Yokohama Raumen Museum

yokohama ramen museum We’re big fans of ramen. We try to eat them wherever we are. Our favorite in Hawaii is Yotteko-ya. Our favorite in San Jose was Tokushima do Henkotsu (but they closed down) and in Singapore, we found Ippudo to be really good too.

Sure seems like we are into tonkotsu style more than any other type of ramen, though I enjoy my fair share of shoyu ramen. So anyway, when I was searching for where to go for ramen in Japan, I came across several sites talking about the Raumen Museum in Yokohama.  It sounded really intriguing and when I mentioned it to Nate, he thought it was worth visiting.

So that evening after a full day and night of traveling to Japan, heading to Yokohama and seeing the sights, we decided to take the subway up to Shin-Yokohama and have dinner at the Raumen Museum.  Truly, it wasn’t so much a visit to learn about ramen and its history. We were there for ramen!

How Much Ramen Can One Person Eat?

This is one place where we could find many different regional styles of ramen with the many different broth bases. From my research, I had learned that we could order “mini bowls” so that we could try out several styles of the ramen offered there. On the way to the museum, I had asked Nate how many bowls he thought he could have. He said he thought he could do four.

For myself, I was imagining that I could do four to five mini bowls. (see I was expecting the bowls to be the size of rice bowls. They’re “mini”, right? Another idea I had was, if the bowls weren’t too small then Nate and I could share one bowl at each place.

So we got in, took a cursory look around the small ramen exhibit, but it was all in Japanese. We decided to head to the basement for our bowls of ramen. As you approach the stairs leading down, you notice that the environment changes. The floor is set up to resemble an old Japanese village. It was a pretty neat concept and they featured it well.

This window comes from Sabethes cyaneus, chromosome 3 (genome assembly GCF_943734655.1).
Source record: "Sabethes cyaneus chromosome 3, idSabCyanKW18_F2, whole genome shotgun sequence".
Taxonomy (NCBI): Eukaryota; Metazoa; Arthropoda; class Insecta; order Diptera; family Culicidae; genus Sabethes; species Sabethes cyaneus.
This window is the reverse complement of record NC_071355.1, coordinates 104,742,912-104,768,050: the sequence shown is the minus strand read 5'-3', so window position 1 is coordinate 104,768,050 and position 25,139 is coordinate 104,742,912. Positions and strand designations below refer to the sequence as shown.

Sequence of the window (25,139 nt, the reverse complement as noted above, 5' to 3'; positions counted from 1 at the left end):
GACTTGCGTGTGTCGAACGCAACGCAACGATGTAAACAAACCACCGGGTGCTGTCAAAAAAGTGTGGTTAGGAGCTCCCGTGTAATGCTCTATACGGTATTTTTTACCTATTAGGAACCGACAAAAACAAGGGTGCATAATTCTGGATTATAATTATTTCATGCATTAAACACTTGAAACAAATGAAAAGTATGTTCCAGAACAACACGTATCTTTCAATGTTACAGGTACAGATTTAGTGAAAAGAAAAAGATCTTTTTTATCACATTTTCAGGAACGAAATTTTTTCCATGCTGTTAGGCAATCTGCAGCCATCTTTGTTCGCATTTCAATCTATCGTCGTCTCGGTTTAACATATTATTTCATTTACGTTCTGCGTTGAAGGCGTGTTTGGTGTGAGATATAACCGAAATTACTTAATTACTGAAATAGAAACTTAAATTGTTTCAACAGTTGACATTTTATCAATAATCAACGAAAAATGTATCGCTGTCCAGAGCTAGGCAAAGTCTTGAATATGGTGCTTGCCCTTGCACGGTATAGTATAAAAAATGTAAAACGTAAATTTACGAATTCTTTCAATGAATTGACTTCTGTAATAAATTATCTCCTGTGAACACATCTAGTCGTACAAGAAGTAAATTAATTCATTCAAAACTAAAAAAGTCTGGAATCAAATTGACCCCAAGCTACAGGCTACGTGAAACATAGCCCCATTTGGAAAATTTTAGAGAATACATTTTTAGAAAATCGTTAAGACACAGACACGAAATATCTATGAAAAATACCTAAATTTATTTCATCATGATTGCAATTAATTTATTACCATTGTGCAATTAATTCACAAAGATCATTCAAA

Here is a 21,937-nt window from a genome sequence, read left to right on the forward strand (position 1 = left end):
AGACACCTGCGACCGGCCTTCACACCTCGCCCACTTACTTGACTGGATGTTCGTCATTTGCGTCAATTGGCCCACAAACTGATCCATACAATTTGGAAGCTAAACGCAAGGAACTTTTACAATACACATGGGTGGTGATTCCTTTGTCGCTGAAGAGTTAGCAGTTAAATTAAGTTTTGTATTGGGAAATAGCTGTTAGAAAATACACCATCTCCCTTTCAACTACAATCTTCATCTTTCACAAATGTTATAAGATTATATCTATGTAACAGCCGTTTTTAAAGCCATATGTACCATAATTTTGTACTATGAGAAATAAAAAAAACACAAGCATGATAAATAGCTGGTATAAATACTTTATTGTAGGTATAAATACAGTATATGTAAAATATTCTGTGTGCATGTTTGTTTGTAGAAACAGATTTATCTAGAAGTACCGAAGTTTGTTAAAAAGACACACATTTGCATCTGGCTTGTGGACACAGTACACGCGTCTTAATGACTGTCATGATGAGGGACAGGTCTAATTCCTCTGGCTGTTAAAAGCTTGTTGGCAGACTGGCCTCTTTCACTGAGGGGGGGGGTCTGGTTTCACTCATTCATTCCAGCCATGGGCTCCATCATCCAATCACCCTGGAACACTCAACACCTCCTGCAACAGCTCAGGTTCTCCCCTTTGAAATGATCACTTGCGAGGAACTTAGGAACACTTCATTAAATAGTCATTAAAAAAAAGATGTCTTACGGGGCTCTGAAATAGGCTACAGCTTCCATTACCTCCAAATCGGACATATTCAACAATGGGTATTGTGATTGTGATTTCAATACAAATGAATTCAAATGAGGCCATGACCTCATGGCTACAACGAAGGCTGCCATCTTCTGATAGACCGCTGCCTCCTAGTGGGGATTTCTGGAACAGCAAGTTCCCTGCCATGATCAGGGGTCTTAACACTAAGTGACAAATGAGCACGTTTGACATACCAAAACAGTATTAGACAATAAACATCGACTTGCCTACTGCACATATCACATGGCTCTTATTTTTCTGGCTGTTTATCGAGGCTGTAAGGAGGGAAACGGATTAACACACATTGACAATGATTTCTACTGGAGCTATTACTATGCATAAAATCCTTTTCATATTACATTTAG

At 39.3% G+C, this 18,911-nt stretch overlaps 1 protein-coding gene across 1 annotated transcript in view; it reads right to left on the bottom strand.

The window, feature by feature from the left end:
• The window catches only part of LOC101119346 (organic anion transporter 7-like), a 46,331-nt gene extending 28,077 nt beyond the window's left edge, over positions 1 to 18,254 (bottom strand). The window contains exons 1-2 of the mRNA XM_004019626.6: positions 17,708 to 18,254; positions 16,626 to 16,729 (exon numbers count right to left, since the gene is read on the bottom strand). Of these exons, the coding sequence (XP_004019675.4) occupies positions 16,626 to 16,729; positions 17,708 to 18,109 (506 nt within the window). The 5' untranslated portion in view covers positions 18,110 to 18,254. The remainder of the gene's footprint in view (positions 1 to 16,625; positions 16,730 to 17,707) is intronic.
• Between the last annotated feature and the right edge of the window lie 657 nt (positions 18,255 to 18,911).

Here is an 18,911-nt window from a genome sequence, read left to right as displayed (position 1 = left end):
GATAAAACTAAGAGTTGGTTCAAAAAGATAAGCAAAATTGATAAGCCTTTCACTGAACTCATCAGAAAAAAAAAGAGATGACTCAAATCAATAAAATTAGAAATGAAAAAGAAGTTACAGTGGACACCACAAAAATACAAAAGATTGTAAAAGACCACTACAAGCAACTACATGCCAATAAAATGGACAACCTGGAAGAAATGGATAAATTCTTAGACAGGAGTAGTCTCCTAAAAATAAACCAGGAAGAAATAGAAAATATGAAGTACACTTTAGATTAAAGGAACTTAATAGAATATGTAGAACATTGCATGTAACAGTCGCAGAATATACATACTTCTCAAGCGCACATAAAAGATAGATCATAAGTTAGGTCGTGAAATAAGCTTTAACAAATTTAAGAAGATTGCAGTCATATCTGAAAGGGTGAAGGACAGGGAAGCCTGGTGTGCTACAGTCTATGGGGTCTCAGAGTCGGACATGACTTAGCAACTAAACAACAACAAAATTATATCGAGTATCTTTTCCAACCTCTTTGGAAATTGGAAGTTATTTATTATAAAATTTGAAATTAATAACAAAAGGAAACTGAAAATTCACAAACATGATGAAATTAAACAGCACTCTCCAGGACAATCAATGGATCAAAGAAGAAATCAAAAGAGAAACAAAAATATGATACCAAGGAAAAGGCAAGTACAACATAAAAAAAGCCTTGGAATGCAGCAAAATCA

Yokohama Raumen Museum Overview

So we started to walk around. We noticed that some of these ramen shops had lines out the door while others seemed to have not as many customers. Each shop has a vending machine outside where you can choose the dishes you wanted. You pay your money, then choose your dish, and out pops an order on a small ticket.  You’re supposed to hand your ticket to the hostess as she seats you, and she will deliver your order to the cook.

The problem is, all the signage is in Japanese. The only thing that was written in English was that each customer was expected to eat a bowl of ramen. There goes the idea of us sharing one bowl.

Ramen Museum Vending Machine

ramen museum vending machine choices

So after making one circuit around all the different ramen shops, we decided we needed a plan of attack.  Looking at our English guide to the nine different ramen shops, we noticed that each shop was renowned for one style of ramen, either shoyu, miso, or tonkotsu-style. This doesn’t mean that they only served one type of broth, but that the style was what they were famous for, depending on their region.

Yokohama Raumen Museum Guide

ramen museum menu

We were standing around, poring over the guide and not being able to make up our mind,  when this security guard / guide appeared and started to write down the waiting times for each ramen shop on a chalkboard.  So I asked him if had recommendations for which shop to go.

He didn’t really speak much English, but he understood my request, and he was extremely helpful.  He asked me what kind of ramen I liked (lots of fat or little fat in the soup, thin/thick noodles, which flavor broth). I told him we were willing to try three bowls apiece.

He said that miso ramen is really popular in Sapporo, so we should go to the miso ramen shop that hailed form Sapporo. But he then added, even though their miso ramen is good, his personal favorite is the shio (salt) ramen from the same shop.

“Salt ramen?!” I exclaimed.

“Hai!” he confirmed.

Helpful Guard at the Ramen Museum

helpful guard at yokohama ramen museum